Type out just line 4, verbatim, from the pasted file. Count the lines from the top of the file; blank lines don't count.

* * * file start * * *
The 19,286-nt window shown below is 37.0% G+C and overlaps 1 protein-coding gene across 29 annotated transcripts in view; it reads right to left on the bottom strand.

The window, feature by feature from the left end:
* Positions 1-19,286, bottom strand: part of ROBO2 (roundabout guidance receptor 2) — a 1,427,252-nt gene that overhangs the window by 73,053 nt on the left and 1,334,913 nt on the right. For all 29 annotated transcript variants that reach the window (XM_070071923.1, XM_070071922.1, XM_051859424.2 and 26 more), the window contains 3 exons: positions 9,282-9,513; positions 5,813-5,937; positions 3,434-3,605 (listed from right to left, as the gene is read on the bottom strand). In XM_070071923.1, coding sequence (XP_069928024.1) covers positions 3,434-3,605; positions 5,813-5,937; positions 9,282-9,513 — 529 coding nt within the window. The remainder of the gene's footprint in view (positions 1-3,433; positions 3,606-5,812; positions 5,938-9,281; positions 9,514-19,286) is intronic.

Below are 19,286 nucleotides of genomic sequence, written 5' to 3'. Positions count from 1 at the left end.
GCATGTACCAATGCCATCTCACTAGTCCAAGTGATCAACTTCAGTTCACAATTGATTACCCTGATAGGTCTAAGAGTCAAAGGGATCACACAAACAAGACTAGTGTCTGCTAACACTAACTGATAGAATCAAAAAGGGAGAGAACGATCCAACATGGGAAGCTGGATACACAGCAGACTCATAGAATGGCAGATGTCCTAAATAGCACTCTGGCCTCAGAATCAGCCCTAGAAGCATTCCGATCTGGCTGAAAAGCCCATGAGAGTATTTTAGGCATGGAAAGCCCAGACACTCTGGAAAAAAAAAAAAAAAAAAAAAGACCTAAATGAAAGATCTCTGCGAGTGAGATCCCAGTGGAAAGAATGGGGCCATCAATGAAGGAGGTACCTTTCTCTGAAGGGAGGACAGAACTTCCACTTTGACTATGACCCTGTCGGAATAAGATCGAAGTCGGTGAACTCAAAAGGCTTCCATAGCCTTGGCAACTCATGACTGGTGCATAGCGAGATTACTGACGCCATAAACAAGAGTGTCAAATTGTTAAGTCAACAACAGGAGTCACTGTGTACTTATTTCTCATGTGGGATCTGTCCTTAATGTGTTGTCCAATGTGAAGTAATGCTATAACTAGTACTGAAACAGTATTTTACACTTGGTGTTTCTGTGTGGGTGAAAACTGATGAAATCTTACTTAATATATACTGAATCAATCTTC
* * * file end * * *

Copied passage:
Below are 19,286 nucleotides of genomic sequence, written 5' to 3'. Positions count from 1 at the left end.